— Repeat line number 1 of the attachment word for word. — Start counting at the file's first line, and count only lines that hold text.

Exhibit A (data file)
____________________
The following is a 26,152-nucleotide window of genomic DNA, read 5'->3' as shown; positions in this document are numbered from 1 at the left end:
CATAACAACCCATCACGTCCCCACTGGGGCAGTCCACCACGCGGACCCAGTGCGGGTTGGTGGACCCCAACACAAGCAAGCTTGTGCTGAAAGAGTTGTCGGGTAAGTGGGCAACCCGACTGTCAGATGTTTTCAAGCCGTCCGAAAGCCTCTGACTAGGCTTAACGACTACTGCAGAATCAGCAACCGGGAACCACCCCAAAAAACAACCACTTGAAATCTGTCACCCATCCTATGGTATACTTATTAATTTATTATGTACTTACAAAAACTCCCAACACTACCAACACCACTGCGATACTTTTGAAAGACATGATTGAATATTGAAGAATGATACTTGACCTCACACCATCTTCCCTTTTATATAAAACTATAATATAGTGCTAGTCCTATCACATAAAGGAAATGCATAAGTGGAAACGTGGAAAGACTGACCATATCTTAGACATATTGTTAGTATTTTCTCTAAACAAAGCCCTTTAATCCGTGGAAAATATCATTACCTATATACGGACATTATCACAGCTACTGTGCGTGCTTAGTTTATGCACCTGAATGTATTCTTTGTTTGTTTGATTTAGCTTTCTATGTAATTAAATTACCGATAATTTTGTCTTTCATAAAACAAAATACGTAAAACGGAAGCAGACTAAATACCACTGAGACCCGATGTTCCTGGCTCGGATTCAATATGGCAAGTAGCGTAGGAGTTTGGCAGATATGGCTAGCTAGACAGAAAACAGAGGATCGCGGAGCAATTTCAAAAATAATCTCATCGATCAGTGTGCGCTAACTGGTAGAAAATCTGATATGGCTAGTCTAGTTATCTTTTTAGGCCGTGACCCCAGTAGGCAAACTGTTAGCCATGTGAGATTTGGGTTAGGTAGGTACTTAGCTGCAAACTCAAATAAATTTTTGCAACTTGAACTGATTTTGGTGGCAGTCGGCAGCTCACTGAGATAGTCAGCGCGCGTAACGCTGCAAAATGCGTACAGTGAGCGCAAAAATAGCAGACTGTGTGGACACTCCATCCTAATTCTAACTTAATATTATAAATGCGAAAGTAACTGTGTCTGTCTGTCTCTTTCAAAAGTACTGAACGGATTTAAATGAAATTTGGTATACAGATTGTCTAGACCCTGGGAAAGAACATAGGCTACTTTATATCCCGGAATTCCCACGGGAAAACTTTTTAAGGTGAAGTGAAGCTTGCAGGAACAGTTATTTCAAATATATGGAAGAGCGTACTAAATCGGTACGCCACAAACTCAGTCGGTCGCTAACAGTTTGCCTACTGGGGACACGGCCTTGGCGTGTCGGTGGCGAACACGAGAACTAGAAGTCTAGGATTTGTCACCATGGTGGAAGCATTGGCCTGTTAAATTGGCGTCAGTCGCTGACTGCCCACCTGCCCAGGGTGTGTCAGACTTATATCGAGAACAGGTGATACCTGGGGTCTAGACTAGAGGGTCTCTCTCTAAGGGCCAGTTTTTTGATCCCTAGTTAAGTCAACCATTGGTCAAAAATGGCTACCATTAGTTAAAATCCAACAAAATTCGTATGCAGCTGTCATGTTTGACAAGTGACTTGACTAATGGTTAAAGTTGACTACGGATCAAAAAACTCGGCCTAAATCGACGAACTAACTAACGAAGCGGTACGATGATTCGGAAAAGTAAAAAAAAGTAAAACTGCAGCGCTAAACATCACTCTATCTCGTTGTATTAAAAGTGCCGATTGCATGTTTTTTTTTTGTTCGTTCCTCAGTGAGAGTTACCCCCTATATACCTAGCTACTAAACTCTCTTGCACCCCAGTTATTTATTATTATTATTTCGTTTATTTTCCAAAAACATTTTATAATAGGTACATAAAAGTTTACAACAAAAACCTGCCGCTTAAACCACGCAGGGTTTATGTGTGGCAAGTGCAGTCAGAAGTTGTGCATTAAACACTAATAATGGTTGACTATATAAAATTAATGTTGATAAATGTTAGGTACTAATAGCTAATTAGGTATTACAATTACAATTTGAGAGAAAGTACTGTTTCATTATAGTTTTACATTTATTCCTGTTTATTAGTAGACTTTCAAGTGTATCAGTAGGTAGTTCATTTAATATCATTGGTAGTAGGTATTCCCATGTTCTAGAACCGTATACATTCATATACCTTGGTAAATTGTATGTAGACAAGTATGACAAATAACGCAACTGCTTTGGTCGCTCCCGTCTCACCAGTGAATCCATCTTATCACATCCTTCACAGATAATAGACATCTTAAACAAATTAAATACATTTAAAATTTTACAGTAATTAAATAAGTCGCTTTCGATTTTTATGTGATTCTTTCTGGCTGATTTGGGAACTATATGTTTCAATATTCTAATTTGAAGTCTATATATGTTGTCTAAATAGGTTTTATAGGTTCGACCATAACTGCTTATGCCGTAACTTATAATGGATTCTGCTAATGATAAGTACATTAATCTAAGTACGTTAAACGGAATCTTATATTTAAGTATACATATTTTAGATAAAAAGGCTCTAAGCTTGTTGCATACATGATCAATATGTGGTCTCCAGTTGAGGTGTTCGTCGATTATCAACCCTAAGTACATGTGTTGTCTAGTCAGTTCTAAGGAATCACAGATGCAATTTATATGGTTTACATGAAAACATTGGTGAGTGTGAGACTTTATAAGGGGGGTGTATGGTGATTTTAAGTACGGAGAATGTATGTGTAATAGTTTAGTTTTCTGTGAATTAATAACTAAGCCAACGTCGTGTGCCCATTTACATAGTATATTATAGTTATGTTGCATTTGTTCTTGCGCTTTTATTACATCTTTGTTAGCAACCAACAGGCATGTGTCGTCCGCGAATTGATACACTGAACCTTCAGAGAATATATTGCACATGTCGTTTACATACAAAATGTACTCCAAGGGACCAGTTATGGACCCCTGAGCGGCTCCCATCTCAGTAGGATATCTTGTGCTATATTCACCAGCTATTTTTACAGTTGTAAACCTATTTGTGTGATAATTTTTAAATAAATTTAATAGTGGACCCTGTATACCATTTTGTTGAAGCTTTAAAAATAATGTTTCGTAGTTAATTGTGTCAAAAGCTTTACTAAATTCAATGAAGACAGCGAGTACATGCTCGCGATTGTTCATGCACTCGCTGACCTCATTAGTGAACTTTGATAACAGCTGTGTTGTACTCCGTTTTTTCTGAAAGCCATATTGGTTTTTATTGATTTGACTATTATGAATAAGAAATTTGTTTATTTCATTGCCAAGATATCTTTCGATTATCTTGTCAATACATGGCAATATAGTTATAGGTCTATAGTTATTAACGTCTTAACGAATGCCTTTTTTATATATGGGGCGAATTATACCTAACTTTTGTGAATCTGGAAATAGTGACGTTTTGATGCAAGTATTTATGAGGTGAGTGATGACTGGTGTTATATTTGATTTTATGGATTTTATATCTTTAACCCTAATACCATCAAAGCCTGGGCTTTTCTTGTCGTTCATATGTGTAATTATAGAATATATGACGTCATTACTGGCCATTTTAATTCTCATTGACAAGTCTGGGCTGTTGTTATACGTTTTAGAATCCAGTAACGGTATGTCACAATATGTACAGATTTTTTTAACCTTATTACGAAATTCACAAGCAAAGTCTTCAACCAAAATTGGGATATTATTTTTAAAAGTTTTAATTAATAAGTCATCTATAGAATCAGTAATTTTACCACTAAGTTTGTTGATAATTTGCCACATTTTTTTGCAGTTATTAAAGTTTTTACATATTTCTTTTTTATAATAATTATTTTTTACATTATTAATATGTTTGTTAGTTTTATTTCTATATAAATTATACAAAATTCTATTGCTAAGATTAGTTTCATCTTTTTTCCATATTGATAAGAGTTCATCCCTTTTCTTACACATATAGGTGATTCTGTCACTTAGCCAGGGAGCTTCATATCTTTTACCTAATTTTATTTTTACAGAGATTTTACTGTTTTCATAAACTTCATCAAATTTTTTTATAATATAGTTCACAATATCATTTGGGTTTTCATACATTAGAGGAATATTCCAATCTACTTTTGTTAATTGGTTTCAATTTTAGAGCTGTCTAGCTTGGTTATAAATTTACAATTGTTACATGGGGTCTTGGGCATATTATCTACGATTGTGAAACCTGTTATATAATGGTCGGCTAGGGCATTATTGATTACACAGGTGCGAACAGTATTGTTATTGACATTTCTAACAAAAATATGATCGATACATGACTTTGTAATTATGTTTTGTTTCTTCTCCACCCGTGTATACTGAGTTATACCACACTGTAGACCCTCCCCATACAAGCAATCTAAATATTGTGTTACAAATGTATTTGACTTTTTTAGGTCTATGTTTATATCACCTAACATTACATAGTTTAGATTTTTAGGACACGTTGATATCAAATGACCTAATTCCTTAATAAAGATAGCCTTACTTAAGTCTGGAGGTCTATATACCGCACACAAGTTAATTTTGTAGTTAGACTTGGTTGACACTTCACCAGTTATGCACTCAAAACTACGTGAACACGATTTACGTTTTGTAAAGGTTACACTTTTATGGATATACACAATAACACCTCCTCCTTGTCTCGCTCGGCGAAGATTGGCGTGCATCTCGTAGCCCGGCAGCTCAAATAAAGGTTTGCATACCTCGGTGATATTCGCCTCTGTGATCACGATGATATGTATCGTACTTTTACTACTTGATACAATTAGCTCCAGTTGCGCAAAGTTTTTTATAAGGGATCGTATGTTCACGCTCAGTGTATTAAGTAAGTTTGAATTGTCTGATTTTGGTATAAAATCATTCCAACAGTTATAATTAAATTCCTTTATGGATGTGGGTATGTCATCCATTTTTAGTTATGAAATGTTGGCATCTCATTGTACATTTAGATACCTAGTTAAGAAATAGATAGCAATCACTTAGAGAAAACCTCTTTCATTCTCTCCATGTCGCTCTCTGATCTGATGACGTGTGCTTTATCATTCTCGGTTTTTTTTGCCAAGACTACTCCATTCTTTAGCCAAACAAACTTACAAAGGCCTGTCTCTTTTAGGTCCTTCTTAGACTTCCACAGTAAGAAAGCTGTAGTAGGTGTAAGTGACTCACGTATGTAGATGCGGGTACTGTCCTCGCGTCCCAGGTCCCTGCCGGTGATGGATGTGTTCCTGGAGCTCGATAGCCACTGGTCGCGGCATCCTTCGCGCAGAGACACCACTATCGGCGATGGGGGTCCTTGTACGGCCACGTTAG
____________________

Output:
The following is a 26,152-nucleotide window of genomic DNA, read 5'->3' as shown; positions in this document are numbered from 1 at the left end: